We tested this during the Karnataka elections, as a pilot, and found that the impact of social media was negligible. We are testing it in the five election states this time as well. The potency of social media in Mizoram showed that if we’re not alert, if our machinery is not monitoring it regularly and closely, then there may be a lot of adverse impact. So, we need to be alert. We have a social media hub in the Election Commission. We are monitoring these (platforms) regularly.
MOHD UJALEY: What are some of the reforms that you want to see in the EC?
We have to do a lot. Harvard University’s Electoral Integrity Project brought out a series on elections worldwide. The 2014 general elections were rated as having ‘moderate-integrity’ with a score of 59 out of 100. On nine out of the 11 parameters used for determining the integrity index, our score was 72 — ‘very high integrity’. On two counts, campaign finance and media issues, we scored very poorly — 34 and 37 respectively. We need to do a lot on those fronts.
SOURAV ROY BARMAN: On November 2, you met Delhi Chief Minister Arvind Kejriwal over the alleged deletion of voters in Lal Kuan and Harkesh Nagar areas of Tughlakabad constituency in the Capital. Eleven teams were set up to conduct a door-to-door survey and verify the names. What were the findings of the survey?
The CM had requested the Commission that all those deletions be put in the public domain, on the website, and meanwhile a verification process in Lal Kuan and Harkesh Nagar be done so as to satisfy the stakeholders that nothing wrong had happened. The Commission took both the issues seriously and immediately ordered that all deleted data should be collected since 2015 and put on the website. That process is on and within a few days you will have all the data.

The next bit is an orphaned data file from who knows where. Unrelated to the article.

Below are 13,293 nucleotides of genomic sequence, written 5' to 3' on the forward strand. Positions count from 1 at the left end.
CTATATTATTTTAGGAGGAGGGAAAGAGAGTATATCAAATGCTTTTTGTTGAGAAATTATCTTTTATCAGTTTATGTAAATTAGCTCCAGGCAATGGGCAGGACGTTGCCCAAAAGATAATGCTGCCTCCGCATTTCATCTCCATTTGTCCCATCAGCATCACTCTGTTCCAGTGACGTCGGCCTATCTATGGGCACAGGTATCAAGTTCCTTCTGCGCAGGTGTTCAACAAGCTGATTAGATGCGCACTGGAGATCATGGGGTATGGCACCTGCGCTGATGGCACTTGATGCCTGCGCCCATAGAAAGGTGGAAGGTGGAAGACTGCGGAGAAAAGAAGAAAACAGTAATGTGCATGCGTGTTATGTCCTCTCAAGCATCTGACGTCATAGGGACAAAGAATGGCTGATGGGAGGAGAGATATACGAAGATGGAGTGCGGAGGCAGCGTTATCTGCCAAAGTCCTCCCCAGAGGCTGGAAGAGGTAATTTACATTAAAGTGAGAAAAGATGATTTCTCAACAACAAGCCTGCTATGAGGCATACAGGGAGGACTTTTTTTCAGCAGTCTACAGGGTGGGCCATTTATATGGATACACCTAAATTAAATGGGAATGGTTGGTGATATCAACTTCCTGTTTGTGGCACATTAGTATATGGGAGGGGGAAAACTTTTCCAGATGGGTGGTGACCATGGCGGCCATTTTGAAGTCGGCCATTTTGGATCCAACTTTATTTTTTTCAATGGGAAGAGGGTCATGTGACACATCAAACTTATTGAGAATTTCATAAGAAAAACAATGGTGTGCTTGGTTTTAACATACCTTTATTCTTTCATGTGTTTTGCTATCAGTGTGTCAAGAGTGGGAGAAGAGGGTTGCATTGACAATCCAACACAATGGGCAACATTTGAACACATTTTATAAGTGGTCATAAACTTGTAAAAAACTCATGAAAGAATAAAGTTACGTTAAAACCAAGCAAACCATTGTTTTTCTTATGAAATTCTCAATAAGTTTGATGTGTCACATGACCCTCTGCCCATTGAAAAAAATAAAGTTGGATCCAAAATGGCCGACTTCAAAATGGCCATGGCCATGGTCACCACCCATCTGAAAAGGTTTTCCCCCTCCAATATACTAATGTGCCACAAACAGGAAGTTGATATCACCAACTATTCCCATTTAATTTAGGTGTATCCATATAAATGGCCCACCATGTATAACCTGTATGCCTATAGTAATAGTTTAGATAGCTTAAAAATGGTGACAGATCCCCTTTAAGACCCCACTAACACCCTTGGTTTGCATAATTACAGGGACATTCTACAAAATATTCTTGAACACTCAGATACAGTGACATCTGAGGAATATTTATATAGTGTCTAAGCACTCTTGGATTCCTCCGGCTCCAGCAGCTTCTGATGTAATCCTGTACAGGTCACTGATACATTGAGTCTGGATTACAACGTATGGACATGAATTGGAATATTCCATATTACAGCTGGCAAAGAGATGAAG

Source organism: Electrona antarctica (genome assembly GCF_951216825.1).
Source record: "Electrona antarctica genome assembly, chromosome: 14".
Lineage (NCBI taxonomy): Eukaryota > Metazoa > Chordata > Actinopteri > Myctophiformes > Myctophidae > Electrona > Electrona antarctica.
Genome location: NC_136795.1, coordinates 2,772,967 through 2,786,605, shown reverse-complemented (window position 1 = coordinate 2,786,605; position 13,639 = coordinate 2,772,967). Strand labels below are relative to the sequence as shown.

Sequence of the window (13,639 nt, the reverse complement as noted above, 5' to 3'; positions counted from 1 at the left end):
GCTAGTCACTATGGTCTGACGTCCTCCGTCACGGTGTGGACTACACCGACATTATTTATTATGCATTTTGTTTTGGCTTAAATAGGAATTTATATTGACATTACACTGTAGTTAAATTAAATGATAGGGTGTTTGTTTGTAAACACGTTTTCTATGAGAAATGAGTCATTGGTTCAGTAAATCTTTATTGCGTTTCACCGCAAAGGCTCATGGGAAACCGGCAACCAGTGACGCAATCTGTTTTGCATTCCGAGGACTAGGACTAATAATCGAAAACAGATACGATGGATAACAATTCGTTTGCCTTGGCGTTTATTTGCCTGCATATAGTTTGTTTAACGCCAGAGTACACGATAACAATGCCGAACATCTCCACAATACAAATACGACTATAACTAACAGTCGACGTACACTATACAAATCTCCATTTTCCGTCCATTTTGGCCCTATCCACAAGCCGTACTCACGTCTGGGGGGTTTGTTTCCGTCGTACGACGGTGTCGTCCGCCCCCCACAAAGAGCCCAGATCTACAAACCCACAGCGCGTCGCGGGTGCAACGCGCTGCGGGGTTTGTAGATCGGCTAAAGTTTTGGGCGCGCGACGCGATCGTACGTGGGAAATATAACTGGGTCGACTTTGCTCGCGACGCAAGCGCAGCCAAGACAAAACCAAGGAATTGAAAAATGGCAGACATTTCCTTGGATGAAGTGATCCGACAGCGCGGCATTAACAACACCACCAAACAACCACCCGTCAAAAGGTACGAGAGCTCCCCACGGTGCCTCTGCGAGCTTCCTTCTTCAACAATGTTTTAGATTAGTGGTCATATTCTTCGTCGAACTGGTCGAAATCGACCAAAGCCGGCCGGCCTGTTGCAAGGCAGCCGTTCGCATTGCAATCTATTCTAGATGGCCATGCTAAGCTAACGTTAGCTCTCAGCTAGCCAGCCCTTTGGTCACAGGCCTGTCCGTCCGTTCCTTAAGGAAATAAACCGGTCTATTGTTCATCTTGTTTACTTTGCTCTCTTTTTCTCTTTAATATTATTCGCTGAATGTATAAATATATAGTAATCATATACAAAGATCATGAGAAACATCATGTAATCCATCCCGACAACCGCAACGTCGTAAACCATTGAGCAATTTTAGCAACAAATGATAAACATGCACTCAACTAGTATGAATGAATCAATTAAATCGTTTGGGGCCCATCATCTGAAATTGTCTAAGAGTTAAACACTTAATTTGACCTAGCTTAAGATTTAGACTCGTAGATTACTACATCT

Secondly, 11 teams were constituted, with videography and members of all political parties present. When they (AAP) found that every claim was being proven wrong, they said the inquiry is farcical… that some wrong list has been brought. We have no answer to that… the exercise stopped there.
RITIKA CHOPRA: The EC was waiting for political parties to submit their audited accounts to assess the impact of electoral bonds. You have not received them. However, even then, the concerns of the EC would remain because you still wouldn’t know the source of their income.
When the election bonds were brought in through the Finance Bill of 2017, the EC raised its concerns with the Law Ministry. We said that it would result in more opacity in political funding and allow for loss-making companies to donate their money, because of the removal of the company law provision that allowed for only 7.5 per cent of the profit of the last three years to be donated. And, when you don’t know the source, anyone can give money. All the grey areas and concerns were flagged by the EC.
At the time, we were told it was premature, as the scheme was not formulated and the implementation had not started. So the EC decided to wait. The scheme was notified on January 2, 2018. Now, contribution reports and audited accounts are being submitted by most parties, except for one or two. The EC has asked the Secretariat to work out whether the concerns raised in 2017 have been addressed. If yes, to what extent? And, if no, then what should we tell the government to do about it. We have been briefed about it to some extent, but more details are to be gathered and then they will bring the case to the EC again.